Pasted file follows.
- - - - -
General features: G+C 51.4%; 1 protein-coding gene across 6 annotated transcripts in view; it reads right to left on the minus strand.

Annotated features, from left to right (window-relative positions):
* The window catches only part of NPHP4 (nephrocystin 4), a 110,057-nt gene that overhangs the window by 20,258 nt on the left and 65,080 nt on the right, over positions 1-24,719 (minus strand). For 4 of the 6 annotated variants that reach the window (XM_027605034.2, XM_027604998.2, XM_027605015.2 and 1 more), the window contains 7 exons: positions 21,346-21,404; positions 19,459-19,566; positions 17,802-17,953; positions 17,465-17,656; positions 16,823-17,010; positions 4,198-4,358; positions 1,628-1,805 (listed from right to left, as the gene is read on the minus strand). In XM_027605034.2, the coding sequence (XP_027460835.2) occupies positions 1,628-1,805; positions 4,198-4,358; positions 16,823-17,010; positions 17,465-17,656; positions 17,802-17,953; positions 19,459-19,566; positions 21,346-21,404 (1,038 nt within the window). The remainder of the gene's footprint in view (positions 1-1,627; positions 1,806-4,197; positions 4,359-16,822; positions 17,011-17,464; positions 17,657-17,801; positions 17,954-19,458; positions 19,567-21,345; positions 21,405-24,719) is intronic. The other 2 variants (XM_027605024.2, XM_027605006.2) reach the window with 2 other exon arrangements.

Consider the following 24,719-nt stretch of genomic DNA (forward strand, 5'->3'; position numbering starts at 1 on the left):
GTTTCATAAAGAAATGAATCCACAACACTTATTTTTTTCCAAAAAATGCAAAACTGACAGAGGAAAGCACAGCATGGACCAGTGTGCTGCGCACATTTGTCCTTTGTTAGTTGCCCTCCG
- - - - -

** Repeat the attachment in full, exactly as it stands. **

General features: G+C 51.4%; 1 protein-coding gene across 6 annotated transcripts in view; it reads right to left on the minus strand.

Annotated features, from left to right (window-relative positions):
* The window catches only part of NPHP4 (nephrocystin 4), a 110,057-nt gene that overhangs the window by 20,258 nt on the left and 65,080 nt on the right, over positions 1-24,719 (minus strand). For 4 of the 6 annotated variants that reach the window (XM_027605034.2, XM_027604998.2, XM_027605015.2 and 1 more), the window contains 7 exons: positions 21,346-21,404; positions 19,459-19,566; positions 17,802-17,953; positions 17,465-17,656; positions 16,823-17,010; positions 4,198-4,358; positions 1,628-1,805 (listed from right to left, as the gene is read on the minus strand). In XM_027605034.2, the coding sequence (XP_027460835.2) occupies positions 1,628-1,805; positions 4,198-4,358; positions 16,823-17,010; positions 17,465-17,656; positions 17,802-17,953; positions 19,459-19,566; positions 21,346-21,404 (1,038 nt within the window). The remainder of the gene's footprint in view (positions 1-1,627; positions 1,806-4,197; positions 4,359-16,822; positions 17,011-17,464; positions 17,657-17,801; positions 17,954-19,458; positions 19,567-21,345; positions 21,405-24,719) is intronic. The other 2 variants (XM_027605024.2, XM_027605006.2) reach the window with 2 other exon arrangements.

Consider the following 24,719-nt stretch of genomic DNA (forward strand, 5'->3'; position numbering starts at 1 on the left):
GTTTCATAAAGAAATGAATCCACAACACTTATTTTTTTCCAAAAAATGCAAAACTGACAGAGGAAAGCACAGCATGGACCAGTGTGCTGCGCACATTTGTCCTTTGTTAGTTGCCCTCCG